Form PRE 14A ZION OIL & GAS INC For: Apr 01 – StreetInsider.com

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UNITED
STATES


SECURITIES AND EXCHANGE COMMISSION


Washington, D.C. 20549

SCHEDULE
14A

(Rule
14a-101)


Information Required in Proxy Statement


SCHEDULE 14A INFORMATION

Proxy
Statement Pursuant to Section 14(a) of the Securities


Exchange Act of 1934

Filed
by Registrant  ☒

Filed
by Party other than Registrant  ☐

Check
the appropriate box:

Preliminary
Proxy Statement
Confidential,
for Use of the Commission Only (as permitted by Rule 14a-6(e)(2))
Definitive
Proxy Statement
Definitive
Additional Materials
Soliciting
Materials Pursuant to §240.14a-12

ZION
OIL & GAS, INC.

(Name
of Registrant as Specified In Its Charter)

N/A

(Name
of Person(s) Filing Proxy Statement, if other than the Registrant)

Payment
of Filing Fee (Check the appropriate box):

No
fee required.
   
Fee
computed on table below per Exchange Act Rules 14a-6(i)(1) and 0-11.
   
  (1)   Title
of each class of securities to which transaction applies:
       
  (2)   Aggregate
number of securities to which transaction applies:
       
  (3)   Per
unit price or other underlying value of transaction computed pursuant to Exchange Act Rule 0-11 (set forth the amount on which the
filing fee is calculated and state how it was determined):
       
  (4)   Proposed
maximum aggregate value of transaction:
       
  (5)   Total
fee paid:
       
       
Fee
paid previously with preliminary materials.
   
Check
box if any part of the fee is offset as provided by Exchange Act Rule 0-11(a)(2) and identify the filing for which the offsetting
fee was paid previously. Identify the previous filing by registration statement number, or the Form or Schedule and the date of its
filing.
   
  (1)   Amount
previously paid:
       
  (2)   Form,
Schedule or Registration Statement No.:
       
  (3)   Filing
Party:
       
  (4)   Date
Filed:
       

ZION
OIL & GAS, INC.


12655 North Central Expressway, Suite 1000


Dallas, Texas 75243


(214) 221-4610

To
the Stockholders of Zion Oil & Gas, Inc.:

We
are pleased to invite you to attend the Annual Meeting of Stockholders of Zion Oil & Gas, Inc. The meeting will be held at 2: 00 p.m.,
Central Standard Time (“CST”), on Wednesday, June 9, 2021, via live webinar. In Dallas, the in-person meeting will be held
at 2: 00 p.m. (“CST”) at the offices of Zion Oil & Gas, Inc., 12655 North Central Expressway, Dallas, Texas 75243. Holders
of the common stock of Zion Oil & Gas, Inc. as of the close of business on the record date of April 12, 2021, are entitled to vote
before and at the Annual Meeting via www.voteproxy.com, or calling toll free 1-800-776-9437, or by in-person attendance. You are
encouraged to vote prior to the meeting, since this internet site and this phone number are the only ways to vote during the Annual Meeting
webinar, except for in-person attendance at the meeting.  The Annual Meeting webinar provides us the opportunity to present a review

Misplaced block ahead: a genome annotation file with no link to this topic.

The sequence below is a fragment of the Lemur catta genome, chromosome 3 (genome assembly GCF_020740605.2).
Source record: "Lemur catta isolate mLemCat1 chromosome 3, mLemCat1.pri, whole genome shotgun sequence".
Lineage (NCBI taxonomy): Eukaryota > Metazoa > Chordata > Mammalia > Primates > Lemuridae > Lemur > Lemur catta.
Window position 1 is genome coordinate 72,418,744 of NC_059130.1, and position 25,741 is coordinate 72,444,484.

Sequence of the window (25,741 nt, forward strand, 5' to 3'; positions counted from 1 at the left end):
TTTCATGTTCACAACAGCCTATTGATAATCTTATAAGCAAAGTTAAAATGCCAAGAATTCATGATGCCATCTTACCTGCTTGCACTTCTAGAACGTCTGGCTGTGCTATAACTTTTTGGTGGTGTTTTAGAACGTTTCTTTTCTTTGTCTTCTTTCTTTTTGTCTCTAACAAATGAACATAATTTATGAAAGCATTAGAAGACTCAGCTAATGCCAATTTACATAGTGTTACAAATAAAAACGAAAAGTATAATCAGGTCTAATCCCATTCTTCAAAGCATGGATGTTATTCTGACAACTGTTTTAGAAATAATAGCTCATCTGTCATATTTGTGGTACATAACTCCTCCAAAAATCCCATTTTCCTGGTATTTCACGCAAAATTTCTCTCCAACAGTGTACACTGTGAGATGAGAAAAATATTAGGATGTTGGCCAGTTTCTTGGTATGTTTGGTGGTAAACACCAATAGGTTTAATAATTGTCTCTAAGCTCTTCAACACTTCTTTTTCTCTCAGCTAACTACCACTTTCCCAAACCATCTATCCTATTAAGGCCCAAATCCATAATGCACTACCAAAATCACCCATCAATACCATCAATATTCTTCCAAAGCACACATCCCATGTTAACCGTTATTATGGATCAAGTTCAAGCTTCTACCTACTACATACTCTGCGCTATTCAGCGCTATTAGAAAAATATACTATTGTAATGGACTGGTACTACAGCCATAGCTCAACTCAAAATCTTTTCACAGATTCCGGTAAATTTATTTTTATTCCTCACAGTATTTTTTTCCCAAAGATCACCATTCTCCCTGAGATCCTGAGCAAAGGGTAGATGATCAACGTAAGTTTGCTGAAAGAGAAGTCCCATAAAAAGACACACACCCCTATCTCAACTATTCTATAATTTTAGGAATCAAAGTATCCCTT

of our current exploration activities in Israel and our plans for future operations to more of our shareholders than those attending
the in-person meeting.

To
register and participate in the Annual Meeting via live webinar, you will need your control number, which can be found on your Notice,
on your proxy card, and on the instructions that accompany your proxy materials.  Please register for the webinar at https://www.zionoil.com/2021AMS
by June 4, 2021. When registering, shareholders may submit questions for the Q & A portion of the Meeting. The webinar details will
be emailed to registered shareholders prior to the Annual Meeting. The Annual Meeting will begin promptly at 2: 00 p.m. CST on June 9,
2021. A recorded presentation of the meeting will be available on our website later.

You
are asked to vote on a couple of important proposals that include: (1) electing five directors, (2) increasing the number of shares of
common stock from 400 million to 800 million, (3) ratifying the appointment of our independent public accountants, RBSM, LLP and (4)
approving the 2021 Omnibus Incentive Plan.

You
may vote your shares by Internet, by telephone, or by mail from the proxy information received. It is very important for you to vote,
to help prevent your shares from possibly being forfeited by a state government (“escheatment”) due to dormancy or lack of
company contact.

On
behalf of the Board of Directors and management, thank you for your cooperation and continued support for Zion Oil & Gas, Inc. and
the mission to help make Israel energy independent. Your vote is very important to us.

Sincerely,

John
M. Brown

Executive
Chairman of the Board

ZION
OIL & GAS, INC.


12655 North Central Expressway, SUITE 1000


DALLAS, TEXAS 75243

NOTICE
OF ANNUAL MEETING OF STOCKHOLDERS

NOTICE
IS HEREBY GIVEN that the 2021 Annual Meeting (the “Annual Meeting”) of the Stockholders of ZION OIL & GAS, INC.
(the “Company”) will be held at 2: 00 P.M. (CST) on June 9, 2021 via live webinar and the in-person meeting will be
held at 2: 00 p.m. (“CST”) at the offices of Zion Oil & Gas, Inc., 12655 North Central Expressway, Dallas, Texas 75243
to:

1. Elect
five directors of the Company as Class I directors to serve for a term of three years;
2. Amend